Fungi and Folklore
A zine exploring the traditions and rituals surrounding mushrooms.
The idea for this brief comes from a shared passion into both mushrooms and folklore. The project initially began with more of a general focus on mushrooms as a whole, but as my research developed, the traditional and historical side of the subject became more interesting to me.
My dad is an avid mycologist and foraging for mushrooms is something I’ve done from a young age. Most of the research was becoming too academic and time-consuming to record, so I considered documenting the visual components that resonated with me the most. These turned out to be the rituals and customs carried out by ancient and modern cultures.
A rigid, formal grid structure was developed to maintain a consistent layout throughout the publication - taken from columns found in mycological field guides. This consistency is reflected in the decision to have scores cut into the cover to reveal the columns.
One of the first pages produced was an index of every species of psilosybin mushroom. The layout of this spread initially started as a very rigid, conformative structure that followed the rules of the established grid. However, in a crit it was suggested that I explore intentionally breaking the grid up to create a contrast. The wavey columns follow the stem of Psilocybe semilanceata, the most popular and most potent variant in Great Britain. The final result offers a juxtaposition between fixed and organic forms.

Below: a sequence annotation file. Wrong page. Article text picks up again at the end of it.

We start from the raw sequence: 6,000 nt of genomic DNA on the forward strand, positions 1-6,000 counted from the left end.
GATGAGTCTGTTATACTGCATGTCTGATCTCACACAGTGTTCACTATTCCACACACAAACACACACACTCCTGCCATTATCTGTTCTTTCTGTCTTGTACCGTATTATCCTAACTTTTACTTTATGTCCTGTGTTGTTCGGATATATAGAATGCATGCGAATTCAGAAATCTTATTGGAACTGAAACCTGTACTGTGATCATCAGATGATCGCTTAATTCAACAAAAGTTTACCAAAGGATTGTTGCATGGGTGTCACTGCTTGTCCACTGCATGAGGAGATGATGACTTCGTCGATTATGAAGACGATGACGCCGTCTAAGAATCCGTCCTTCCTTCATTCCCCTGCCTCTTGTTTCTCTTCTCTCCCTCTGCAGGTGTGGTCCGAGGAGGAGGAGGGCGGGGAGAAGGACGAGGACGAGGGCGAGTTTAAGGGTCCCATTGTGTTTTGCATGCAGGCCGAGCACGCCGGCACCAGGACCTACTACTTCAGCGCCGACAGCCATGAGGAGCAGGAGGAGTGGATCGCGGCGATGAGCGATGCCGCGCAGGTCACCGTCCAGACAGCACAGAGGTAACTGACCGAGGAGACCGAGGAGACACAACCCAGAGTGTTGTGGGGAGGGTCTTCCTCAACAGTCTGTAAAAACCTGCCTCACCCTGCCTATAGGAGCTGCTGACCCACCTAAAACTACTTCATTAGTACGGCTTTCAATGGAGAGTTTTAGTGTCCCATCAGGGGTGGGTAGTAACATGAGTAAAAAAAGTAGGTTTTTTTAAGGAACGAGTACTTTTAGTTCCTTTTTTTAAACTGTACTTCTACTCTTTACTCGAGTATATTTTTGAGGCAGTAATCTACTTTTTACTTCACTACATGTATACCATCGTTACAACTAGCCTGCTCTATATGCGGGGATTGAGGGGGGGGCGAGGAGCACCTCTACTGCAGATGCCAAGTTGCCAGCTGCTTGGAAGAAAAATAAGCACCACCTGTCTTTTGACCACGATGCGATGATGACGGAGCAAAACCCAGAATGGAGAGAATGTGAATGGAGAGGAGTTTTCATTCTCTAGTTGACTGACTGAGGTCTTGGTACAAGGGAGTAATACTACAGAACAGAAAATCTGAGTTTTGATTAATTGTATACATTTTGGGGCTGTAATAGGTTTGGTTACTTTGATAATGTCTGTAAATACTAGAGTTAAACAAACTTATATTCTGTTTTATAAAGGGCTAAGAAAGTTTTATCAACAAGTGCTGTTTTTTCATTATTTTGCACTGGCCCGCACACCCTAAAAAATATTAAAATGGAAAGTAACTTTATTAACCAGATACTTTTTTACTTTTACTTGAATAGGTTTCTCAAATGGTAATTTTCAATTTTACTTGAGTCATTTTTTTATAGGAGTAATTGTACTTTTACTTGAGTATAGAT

Initially, the format of the publication was intended to be hardbound, recalling the Grimm’s fairy tales books with a canvas cover. A spine design was produced, seeking to maintain contuinity with the front cover. Times New Roman was selected, matching the subtitle typeface, and was placed before several symbols and icons that communicate the subject. These include ancient hyroglyphics and deities portraying mushrooms. However, it became apparent during production that the amount of pages would not be sufficient for such a thick bind. This design was instead used on the back cover.
The spiral bind was selected in order to encourage the reader to tear out pages from the the publication, particularly for the interactive elements.